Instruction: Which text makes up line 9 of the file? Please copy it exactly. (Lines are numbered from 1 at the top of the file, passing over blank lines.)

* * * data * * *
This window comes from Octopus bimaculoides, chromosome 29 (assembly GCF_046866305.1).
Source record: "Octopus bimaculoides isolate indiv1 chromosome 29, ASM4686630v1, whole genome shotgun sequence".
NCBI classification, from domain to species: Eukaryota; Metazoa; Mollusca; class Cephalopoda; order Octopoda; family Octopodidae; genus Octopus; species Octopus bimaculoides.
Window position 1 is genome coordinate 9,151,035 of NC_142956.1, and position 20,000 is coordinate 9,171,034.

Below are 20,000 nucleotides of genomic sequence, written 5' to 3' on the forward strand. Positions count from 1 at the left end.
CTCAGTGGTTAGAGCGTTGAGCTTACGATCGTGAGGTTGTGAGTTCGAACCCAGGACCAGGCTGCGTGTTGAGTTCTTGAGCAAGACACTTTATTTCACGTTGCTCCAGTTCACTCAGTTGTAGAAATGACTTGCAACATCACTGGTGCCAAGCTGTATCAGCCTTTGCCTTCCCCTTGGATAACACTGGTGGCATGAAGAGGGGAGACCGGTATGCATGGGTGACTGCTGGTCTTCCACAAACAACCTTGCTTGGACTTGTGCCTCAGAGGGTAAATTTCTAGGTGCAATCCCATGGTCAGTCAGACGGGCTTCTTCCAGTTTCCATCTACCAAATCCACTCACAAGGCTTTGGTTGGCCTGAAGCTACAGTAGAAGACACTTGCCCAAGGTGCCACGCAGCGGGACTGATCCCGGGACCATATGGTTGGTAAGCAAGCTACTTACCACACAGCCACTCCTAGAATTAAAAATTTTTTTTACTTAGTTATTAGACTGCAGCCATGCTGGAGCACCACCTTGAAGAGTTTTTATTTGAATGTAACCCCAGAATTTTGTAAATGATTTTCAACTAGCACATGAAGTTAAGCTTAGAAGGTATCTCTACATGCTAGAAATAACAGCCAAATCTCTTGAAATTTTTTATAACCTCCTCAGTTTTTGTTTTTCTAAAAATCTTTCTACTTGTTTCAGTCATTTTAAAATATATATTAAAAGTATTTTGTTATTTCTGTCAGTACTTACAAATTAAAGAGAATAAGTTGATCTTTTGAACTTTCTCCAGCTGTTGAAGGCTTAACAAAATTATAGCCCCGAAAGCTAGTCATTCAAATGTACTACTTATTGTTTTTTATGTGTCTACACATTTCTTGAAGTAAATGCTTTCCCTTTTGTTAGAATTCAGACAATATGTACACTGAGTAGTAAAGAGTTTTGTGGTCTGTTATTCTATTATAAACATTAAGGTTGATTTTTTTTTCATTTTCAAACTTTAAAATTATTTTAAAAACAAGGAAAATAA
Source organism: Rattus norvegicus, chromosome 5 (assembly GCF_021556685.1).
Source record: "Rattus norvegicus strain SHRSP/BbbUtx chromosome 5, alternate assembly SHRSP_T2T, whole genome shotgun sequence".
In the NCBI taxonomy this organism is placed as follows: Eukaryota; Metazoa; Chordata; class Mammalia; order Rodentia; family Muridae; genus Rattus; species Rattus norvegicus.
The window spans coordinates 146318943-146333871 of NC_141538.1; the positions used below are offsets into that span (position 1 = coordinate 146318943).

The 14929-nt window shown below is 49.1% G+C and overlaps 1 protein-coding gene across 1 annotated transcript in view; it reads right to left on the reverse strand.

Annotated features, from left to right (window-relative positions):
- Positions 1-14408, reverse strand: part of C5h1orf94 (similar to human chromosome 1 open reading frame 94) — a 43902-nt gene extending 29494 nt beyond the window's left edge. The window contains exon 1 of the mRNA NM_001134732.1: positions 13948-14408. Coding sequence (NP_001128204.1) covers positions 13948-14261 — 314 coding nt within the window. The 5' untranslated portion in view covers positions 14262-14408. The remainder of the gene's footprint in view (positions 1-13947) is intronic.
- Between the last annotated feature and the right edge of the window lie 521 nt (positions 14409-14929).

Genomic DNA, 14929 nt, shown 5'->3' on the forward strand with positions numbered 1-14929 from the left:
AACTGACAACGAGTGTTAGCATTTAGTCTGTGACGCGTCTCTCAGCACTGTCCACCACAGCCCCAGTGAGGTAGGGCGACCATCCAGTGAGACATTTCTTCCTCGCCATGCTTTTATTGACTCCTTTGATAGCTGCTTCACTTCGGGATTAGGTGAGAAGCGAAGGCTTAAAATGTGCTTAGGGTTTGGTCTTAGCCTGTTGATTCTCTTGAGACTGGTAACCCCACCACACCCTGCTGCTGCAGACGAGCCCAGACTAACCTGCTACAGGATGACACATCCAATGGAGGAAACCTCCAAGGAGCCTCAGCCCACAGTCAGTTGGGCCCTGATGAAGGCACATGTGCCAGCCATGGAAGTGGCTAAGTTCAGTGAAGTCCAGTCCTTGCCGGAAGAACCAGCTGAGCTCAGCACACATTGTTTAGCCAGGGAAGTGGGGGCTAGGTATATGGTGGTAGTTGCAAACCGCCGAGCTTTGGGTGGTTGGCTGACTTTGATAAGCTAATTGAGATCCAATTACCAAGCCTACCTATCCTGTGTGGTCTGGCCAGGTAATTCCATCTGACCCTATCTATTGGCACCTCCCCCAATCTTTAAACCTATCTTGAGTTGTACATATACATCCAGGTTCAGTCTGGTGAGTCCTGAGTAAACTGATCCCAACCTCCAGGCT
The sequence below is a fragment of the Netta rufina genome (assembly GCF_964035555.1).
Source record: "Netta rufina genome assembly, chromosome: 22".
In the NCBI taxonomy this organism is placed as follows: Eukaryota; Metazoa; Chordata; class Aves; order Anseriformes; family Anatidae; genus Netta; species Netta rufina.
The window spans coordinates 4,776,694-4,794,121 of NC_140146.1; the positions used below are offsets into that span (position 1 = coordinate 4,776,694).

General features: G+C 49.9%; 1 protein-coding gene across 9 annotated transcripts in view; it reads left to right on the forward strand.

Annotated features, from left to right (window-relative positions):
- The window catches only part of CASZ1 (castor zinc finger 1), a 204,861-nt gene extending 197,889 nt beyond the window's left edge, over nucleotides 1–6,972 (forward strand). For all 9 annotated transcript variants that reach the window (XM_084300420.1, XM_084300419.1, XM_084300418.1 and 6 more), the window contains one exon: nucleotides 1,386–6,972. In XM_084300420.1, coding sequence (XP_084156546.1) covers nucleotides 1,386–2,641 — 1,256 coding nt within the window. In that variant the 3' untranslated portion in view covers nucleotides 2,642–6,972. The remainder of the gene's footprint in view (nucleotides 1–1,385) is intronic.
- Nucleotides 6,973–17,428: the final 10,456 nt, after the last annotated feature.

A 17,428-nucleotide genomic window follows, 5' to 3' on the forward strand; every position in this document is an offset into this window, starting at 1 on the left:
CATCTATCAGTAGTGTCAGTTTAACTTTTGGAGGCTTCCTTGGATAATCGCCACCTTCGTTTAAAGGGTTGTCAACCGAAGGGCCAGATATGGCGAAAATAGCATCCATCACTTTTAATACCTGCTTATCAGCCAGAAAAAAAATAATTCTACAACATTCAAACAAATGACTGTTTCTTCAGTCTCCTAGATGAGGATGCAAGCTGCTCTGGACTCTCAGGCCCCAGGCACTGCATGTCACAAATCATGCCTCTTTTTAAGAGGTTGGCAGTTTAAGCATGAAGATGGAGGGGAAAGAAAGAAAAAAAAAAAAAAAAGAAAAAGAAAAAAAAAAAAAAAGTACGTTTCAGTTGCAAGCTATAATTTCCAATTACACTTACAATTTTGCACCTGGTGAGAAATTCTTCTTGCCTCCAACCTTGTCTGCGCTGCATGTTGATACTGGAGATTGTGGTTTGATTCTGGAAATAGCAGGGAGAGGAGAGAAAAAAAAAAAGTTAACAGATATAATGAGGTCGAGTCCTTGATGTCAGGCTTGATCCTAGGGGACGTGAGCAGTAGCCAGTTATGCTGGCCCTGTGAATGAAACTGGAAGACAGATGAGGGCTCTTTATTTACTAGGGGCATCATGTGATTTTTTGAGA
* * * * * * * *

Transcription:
In the NCBI taxonomy this organism is placed as follows: Eukaryota; Metazoa; Chordata; class Mammalia; order Rodentia; family Muridae; genus Rattus; species Rattus norvegicus.